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Tag Archives | Ozlem’s Turkish Table

Chard Cooked in Olive Oil with Veg and Rice; Zeytinyağlı Pazı

Merhaba dear All,

I wanted to share one of my favourite recipes from my new book, SEBZE, Vegetarian recipes from my Turkish kitchen.  This Chard Cooked in Olive Oil with Onion, Peppers and RiceZeytinyağlı Pazı, is a lovely and easy dish to enjoy pazı (chard), grown mostly in the northwest, Black Sea, Marmara, Aegean and the Mediterranean regions. Its gently tart flavour is delicious here. These large leaves are also used for making pazı sarması, rolled chard leaves with aromatic rice and sometimes with fresh Turkish curd cheese (lor peyniri). My family also loves this dish hot on cold days, with a dollop of yoghurt and a drizzle of extra-virgin olive oil over.

Prepare ahead and variations: This dish is great to prepare ahead – in fact, leftovers taste even better the next day as the flavours develop, a characteristic of zeytinyağlı dishes. You can use spinach or large leafy collard greens instead of chard. You can also use bulgur (not gluten-free) or quinoa (gluten-free) instead of rice.

Serving suggestions: Serve crusty bread or my gluten-free Corn Bread from SEBZE cookery book on the side to mop up the delicious juices, if you like. You can order a copy of SEBZE worldwide here.

Afiyet olsun and my sincere thanks for your support,

Ozlem xx

Chard Cooked in Olive Oil with Veg and Rice; Zeytinyağlı Pazı
 
This is a lovely and easy dish to enjoy pazı (chard), grown mostly in the northwest, Black Sea, Marmara, Aegean and the Mediterranean regions. Its gently tart flavour is delicious here. These large leaves are also used for making pazı sarması, rolled chard leaves with aromatic rice and sometimes with fresh Turkish curd cheese (lor peyniri). My family also loves this dish hot on cold days, with a dollop of yoghurt and a drizzle of extra-virgin olive oil over. Prepare ahead and variations: This dish is great to prepare ahead – in fact, leftovers taste even better the next day as the flavours develop, a characteristic of zeytinyağlı dishes. You can use spinach or large leafy collard greens instead of chard. You can also use bulgur (not gluten-free) or quinoa (gluten-free) instead of rice. Serving suggestions: Serve crusty bread or my gluten-free Corn Bread from SEBZE cookery book on the side to mop up the delicious juices, if you like.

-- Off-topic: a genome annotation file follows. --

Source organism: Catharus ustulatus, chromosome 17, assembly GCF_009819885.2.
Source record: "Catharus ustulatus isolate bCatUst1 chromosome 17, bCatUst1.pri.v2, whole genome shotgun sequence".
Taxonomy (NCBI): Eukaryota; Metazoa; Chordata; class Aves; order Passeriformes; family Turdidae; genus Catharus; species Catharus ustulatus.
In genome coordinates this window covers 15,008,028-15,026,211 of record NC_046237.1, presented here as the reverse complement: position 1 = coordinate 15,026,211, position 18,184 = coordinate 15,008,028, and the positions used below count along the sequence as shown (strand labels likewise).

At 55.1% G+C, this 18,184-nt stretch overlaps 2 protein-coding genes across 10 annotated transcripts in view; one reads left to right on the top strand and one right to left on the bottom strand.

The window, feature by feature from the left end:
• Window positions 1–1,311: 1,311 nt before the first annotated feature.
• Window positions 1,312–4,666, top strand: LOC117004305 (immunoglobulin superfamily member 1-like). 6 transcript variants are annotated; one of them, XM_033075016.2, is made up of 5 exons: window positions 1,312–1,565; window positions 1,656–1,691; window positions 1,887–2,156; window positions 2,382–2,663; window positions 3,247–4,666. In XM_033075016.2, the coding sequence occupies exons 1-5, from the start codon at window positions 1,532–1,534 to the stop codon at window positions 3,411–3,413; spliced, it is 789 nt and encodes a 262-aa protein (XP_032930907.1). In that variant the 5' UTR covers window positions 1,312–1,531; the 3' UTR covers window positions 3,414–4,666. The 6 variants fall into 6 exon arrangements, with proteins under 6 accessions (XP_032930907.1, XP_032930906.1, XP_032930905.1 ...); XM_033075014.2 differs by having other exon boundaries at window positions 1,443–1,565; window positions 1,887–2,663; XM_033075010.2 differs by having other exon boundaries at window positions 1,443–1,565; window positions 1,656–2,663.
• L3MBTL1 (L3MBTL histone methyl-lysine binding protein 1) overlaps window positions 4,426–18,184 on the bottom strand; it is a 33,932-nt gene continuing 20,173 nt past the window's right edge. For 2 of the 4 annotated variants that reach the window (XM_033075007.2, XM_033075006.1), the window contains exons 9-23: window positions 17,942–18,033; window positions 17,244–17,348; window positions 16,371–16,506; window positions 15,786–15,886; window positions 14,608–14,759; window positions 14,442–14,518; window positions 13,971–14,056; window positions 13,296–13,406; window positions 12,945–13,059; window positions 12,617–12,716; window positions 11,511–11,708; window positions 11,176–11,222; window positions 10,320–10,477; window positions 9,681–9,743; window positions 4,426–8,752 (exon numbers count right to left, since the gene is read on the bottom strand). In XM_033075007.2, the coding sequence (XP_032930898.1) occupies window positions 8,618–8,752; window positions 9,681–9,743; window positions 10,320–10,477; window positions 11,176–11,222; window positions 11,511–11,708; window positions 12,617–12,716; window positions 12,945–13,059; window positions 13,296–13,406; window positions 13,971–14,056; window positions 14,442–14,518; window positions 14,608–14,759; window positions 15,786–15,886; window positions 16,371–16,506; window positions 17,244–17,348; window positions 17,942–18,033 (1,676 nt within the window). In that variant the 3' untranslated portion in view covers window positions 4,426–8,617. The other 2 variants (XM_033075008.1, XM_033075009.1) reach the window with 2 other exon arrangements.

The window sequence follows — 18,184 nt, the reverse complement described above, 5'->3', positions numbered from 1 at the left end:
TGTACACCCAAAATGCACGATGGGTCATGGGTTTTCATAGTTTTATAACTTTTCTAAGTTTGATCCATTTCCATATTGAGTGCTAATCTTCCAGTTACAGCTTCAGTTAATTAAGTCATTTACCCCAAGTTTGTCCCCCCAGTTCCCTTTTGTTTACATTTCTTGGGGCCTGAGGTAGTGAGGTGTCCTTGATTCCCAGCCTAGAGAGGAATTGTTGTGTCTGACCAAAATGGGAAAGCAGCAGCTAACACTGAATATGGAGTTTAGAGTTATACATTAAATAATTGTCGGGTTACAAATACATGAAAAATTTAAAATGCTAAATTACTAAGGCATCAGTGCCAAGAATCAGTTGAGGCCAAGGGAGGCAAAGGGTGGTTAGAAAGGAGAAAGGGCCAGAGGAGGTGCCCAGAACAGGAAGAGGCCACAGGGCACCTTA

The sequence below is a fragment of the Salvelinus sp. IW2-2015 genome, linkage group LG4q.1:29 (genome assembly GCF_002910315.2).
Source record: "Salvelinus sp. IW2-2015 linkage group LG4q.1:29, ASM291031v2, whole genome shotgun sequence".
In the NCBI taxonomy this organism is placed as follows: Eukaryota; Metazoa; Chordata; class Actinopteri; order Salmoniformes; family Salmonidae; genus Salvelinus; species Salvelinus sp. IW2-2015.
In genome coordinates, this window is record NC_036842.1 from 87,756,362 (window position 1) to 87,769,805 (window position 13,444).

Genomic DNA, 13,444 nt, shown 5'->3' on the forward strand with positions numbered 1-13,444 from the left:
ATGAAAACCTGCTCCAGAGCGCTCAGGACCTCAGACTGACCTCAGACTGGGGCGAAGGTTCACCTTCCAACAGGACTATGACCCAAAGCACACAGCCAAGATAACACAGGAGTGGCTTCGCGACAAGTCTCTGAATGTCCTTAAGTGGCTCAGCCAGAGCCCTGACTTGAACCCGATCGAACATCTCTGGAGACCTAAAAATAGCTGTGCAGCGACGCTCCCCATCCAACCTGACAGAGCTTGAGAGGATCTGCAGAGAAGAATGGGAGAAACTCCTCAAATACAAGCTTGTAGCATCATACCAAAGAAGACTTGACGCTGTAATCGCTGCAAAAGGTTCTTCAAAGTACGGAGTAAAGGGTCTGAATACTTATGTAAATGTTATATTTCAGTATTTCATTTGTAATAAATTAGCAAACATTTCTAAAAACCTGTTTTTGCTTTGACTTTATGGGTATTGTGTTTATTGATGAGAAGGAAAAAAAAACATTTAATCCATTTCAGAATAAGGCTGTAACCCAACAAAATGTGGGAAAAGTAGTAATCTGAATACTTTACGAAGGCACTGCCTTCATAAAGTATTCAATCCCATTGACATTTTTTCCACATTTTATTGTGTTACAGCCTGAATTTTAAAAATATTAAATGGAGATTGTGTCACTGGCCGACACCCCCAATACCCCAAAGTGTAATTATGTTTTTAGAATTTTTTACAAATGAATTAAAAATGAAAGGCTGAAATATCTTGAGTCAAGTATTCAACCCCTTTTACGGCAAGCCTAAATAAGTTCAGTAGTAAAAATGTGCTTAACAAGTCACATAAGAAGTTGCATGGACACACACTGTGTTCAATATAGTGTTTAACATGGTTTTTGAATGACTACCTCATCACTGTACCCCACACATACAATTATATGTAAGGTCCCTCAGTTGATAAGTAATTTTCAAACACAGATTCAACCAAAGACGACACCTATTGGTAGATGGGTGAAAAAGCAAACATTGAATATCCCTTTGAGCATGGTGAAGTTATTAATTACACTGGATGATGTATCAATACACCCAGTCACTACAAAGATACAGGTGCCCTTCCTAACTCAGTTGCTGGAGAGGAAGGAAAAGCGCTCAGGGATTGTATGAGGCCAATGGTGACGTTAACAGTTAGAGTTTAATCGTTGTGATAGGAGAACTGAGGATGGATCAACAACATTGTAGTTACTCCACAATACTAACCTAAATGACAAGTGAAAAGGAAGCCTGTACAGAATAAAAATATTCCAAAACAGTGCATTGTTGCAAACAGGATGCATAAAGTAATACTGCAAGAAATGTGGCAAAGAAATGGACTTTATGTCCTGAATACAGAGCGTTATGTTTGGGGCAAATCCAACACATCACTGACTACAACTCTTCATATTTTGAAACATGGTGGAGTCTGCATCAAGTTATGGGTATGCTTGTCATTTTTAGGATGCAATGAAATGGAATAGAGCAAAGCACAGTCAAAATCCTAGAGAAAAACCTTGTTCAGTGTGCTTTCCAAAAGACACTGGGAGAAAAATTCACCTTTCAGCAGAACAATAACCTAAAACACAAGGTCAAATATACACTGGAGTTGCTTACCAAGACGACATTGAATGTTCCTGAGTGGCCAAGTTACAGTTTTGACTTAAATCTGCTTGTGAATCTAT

Author:
Recipe type: Vegetarian recipes
Cuisine: Turkish cuisine
Serves: 4
Ingredients
  • 2 tablespoons olive oil
  • 1 medium red or yellow onion, finely chopped
  • 1 red chilli, deseeded and finely chopped (use more if you like it spicy)
  • 4 garlic cloves, finely chopped
  • 1 tablespoon double concentrated tomato paste
  • 230 g (8 oz) tin chopped tomatoes
  • 450g (1 lb) chard, cleaned, halved lengthways and roughly chopped into 1 cm (½ in) pieces
  • 85 g (3 oz/scant ½ cup) long-grain rice, rinsed
  • 460 ml (16 fl oz/scant 2 cups) hot water
  • sea salt and freshly ground black pepper, to taste
  • To serve (optional)
  • plain yoghurt (or plant-based alternative)
  • drizzle of extra-virgin olive oil
Instructions
  1. Heat the olive oil in a large, wide saucepan over a medium–high heat, add the onion and sauté for 3–4 minutes until starting to soften. Add the chilli, garlic, tomato paste and chopped tomatoes to the pan (save the tin for later), combine well and cook for 2 minutes. Stir in the chopped chard and gently combine and wilt over a medium heat for 2–3 minutes. Add the rinsed rice and combine well.
  2. Rinse the chopped tomato tin with some of the hot water and pour all the liquid into the pan, season with salt and pepper, give it a good stir, then cover and cook for 20–25 minutes over a low–medium heat until the rice and vegetables are cooked. Turn the heat off and leave to rest for 10 minutes, covered.